April 13 is D-day for youth fashion retailer Select as its creditors vote on a company voluntary agreement (CVA) proposal. Despite the potential rent reductions and store closures a CVA could bring, with landlords being given the option to take back unprofitable sites, as an unsuccessful challenger in the clothing sector with an inferior proposition to competitors, Select lacks the necessary appeal to survive long term.
As retail behemoths Debenhams, M&S, New Look and Next continue to struggle in the fashion sector, it is no surprise that smaller players are also under pressure. Select has 183 UK stores with coverage spanning Torquay to Newcastle, albeit in secondary and tertiary locations, however it held just a 0.6% share of the UK value clothing market in 2017. Operating in the fiercely contested 16-24 year old youth segment, though its reach extends to pre-teens, Select finds itself outplayed by rivals such as value leader Primark and online pureplay boohoo.com. While Select is at pains to detail reasons for consumers to shop its offer, listing 10 such reasons on its website, it ultimately lacks the excitement and draw of its larger counterparts – and offers little differentiation to set itself apart and drive loyalty.
Business advisory firm Quantuma, appointed by Select to advise on the CVA, has emphasised the negative impact of the loss of high profile tenants on secondary high streets and in shopping centres, muting location attractiveness and limiting footfall, hitting smaller players such as Select. While this is true, it also makes it plain that Select does not possess destination appeal itself.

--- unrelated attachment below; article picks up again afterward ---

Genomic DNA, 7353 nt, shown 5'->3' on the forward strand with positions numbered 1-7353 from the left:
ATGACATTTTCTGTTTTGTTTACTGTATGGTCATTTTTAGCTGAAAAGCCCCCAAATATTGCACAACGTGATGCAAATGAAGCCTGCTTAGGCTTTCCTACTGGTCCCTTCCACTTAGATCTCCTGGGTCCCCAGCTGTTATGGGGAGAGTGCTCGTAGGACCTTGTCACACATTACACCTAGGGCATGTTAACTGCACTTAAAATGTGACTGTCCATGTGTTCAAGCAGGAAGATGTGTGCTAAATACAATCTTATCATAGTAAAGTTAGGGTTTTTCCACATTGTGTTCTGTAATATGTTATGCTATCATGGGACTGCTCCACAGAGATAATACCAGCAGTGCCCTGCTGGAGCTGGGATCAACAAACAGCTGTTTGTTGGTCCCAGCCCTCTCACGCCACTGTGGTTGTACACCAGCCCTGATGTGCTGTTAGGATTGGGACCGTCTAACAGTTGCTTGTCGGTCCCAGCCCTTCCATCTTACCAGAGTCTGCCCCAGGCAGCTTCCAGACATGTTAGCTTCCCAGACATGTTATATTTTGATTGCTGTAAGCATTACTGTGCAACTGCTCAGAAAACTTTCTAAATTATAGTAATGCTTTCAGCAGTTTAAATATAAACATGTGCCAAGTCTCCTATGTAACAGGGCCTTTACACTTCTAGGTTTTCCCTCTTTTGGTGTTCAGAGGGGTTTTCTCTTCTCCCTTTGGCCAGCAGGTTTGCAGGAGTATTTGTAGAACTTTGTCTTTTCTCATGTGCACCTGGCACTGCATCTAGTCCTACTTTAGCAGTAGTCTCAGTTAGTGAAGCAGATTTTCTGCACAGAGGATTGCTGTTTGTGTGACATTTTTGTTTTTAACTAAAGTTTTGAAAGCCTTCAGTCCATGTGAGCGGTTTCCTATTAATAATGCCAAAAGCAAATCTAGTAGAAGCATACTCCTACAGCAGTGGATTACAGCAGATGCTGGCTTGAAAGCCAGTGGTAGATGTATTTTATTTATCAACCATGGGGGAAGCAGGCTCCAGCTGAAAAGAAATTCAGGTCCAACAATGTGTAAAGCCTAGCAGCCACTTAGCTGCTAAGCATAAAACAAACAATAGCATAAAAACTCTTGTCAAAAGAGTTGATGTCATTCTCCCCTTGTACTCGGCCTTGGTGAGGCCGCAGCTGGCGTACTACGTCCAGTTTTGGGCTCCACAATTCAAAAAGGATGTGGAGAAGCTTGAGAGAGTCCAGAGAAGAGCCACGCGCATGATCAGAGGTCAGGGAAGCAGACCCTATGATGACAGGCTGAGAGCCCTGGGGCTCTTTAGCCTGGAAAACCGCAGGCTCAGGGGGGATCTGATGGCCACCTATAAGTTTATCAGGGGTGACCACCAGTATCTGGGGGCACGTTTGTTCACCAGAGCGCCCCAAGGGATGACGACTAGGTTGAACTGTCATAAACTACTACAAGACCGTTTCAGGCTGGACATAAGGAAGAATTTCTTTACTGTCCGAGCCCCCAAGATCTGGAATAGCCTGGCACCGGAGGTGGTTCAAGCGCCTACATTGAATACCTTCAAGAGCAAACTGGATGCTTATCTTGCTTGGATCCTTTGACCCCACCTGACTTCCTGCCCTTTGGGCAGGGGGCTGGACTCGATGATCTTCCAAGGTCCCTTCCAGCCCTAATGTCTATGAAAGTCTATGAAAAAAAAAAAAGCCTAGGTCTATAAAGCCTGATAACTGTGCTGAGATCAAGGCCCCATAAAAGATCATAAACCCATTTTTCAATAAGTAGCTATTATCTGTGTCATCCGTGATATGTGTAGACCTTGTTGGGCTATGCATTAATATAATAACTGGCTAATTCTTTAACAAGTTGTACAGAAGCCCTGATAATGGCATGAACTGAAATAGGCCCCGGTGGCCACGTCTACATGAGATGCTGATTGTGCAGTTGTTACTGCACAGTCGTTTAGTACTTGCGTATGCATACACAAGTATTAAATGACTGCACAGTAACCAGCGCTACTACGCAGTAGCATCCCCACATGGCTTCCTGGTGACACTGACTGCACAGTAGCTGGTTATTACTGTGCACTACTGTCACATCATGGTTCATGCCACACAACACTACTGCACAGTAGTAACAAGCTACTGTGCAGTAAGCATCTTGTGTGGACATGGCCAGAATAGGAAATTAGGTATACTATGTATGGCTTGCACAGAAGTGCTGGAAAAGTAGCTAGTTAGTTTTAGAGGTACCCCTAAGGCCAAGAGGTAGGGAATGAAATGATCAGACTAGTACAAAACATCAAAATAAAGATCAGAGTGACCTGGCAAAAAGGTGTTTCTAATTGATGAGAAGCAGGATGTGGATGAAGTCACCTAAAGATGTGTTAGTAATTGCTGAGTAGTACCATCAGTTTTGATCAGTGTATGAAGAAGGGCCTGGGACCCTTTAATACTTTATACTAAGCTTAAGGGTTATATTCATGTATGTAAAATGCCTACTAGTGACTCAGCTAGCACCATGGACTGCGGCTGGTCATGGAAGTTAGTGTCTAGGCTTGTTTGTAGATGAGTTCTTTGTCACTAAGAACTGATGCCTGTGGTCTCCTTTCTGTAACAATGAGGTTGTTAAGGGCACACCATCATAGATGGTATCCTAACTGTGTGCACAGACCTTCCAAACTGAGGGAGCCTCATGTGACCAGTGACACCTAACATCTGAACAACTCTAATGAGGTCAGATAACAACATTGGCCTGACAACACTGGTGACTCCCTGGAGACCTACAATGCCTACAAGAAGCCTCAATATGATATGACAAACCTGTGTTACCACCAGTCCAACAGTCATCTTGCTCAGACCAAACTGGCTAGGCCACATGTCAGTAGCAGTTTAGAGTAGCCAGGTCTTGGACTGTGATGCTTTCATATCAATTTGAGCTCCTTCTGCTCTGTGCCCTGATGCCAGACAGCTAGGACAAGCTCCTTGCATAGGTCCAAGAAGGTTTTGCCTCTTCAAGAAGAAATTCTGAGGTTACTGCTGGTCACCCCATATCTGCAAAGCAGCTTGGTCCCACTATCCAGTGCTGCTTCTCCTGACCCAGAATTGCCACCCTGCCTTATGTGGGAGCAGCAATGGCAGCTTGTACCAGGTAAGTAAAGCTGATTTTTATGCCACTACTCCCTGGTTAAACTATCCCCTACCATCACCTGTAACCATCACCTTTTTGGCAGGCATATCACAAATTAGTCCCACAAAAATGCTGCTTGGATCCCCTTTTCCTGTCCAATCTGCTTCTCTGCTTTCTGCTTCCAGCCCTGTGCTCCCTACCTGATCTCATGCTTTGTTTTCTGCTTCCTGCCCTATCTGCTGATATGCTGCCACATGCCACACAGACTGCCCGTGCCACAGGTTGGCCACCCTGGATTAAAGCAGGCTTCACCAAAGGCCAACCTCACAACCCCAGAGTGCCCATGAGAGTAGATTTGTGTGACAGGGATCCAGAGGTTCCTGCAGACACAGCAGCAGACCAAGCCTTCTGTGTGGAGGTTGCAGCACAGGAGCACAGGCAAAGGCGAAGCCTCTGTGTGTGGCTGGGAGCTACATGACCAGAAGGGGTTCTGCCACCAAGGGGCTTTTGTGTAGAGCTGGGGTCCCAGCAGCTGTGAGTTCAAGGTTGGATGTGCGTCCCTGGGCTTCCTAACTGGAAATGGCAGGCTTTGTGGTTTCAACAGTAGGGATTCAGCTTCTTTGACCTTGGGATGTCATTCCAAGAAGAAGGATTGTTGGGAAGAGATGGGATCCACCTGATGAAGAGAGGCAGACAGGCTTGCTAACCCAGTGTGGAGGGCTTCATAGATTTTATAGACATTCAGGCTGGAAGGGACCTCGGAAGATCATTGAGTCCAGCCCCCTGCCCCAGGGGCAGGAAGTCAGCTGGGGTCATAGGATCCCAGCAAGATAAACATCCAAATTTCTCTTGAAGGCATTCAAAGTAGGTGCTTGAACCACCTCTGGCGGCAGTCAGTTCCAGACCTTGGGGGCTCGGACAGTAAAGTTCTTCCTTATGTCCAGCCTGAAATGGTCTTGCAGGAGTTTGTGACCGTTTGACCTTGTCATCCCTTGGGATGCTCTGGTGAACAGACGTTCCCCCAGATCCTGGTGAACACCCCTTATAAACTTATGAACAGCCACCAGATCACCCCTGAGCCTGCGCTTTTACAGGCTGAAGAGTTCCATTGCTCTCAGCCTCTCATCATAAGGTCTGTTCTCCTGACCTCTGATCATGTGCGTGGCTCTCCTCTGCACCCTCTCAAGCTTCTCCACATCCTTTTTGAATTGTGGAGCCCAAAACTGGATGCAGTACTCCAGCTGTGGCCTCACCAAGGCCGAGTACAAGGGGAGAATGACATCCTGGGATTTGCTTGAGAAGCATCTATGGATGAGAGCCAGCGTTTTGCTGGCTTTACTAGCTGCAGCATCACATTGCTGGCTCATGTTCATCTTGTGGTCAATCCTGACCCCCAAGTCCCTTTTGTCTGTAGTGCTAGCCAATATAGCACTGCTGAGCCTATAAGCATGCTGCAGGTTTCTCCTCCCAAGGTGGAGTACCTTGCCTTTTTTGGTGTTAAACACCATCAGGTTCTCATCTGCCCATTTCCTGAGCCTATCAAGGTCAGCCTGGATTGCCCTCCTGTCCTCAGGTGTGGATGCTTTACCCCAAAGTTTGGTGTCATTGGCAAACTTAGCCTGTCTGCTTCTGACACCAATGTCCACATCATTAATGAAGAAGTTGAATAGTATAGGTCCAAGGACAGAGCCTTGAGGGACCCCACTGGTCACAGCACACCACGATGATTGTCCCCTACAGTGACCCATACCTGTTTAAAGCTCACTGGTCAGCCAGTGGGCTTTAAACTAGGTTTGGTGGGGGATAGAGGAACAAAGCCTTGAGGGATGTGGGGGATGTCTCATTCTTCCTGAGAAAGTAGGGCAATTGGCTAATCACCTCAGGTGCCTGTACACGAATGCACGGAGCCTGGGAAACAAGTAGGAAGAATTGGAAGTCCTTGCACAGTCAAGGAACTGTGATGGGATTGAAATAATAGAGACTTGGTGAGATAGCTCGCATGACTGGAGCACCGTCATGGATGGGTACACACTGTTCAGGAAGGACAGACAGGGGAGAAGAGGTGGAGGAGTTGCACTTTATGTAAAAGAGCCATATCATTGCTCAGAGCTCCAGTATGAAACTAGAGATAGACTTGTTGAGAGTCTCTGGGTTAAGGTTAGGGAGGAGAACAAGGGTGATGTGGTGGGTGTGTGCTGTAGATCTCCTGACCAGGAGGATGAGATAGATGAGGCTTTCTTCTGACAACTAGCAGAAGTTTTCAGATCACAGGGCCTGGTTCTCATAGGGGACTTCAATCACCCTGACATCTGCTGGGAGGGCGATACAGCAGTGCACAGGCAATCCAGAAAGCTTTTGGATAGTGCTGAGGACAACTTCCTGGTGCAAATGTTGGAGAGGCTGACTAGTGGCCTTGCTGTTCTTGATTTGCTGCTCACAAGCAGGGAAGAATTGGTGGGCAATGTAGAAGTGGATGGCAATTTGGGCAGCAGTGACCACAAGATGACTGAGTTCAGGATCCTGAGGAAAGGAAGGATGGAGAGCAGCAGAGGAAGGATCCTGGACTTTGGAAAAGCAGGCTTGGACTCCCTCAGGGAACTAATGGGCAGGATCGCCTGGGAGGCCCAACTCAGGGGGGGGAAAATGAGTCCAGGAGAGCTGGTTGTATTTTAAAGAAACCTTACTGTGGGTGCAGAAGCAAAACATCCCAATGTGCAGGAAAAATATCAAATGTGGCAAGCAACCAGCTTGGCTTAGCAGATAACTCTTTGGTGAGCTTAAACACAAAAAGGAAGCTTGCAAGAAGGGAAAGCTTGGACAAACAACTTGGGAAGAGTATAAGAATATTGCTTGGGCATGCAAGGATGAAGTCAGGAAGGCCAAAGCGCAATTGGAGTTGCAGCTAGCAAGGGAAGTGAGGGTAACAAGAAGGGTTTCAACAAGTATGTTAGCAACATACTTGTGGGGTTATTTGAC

Though value clothing growth is not what it once was, squeezed consumer budgets continue to protect the sector. While Select’s basics offer provides value for money, where the retailer falls short is on trend-led ranges, product quality and customer engagement – all crucial to master in order to lure shoppers away from rivals. Indeed with New Look and H&M known to be suffering, their customers are ripe for stealing, but Select is unable to take advantage due to an uncompelling proposition.
A CVA itself will not rectify Select’s failings; and retaining its existing strategy post CVA, if it is approved on Friday, is a sure fire way to end up in administration. Despite Select’s desire to continue operating all of its stores, a trimmed down portfolio would be more manageable, especially as existing stores feel unloved and are not enjoyable to shop, therefore requiring significant investment to give consumers a reason to visit. However, fewer stores filled with the same undesirable product will not get the business back on track.
With young shoppers’ unrelenting demand for the latest must-have fashion items, the absence of trend authority reinforces Select’s irrelevance among its target customer base and ultimately threatens its existence in the retail sector. While this can be addressed via enhanced designs, more regular newness, and investment in quality, the idea that Select can grow its appeal enough to become top of mind ahead of boohoo.com, Missguided and Primark is farfetched given their dominance at the youth end of the market. Quantuma laments the possibility of another retailer exiting the UK high street however a weak player with little prospect of outshining rivals, given how fast moving and innovative its contemporaries are, has no place on the high street.
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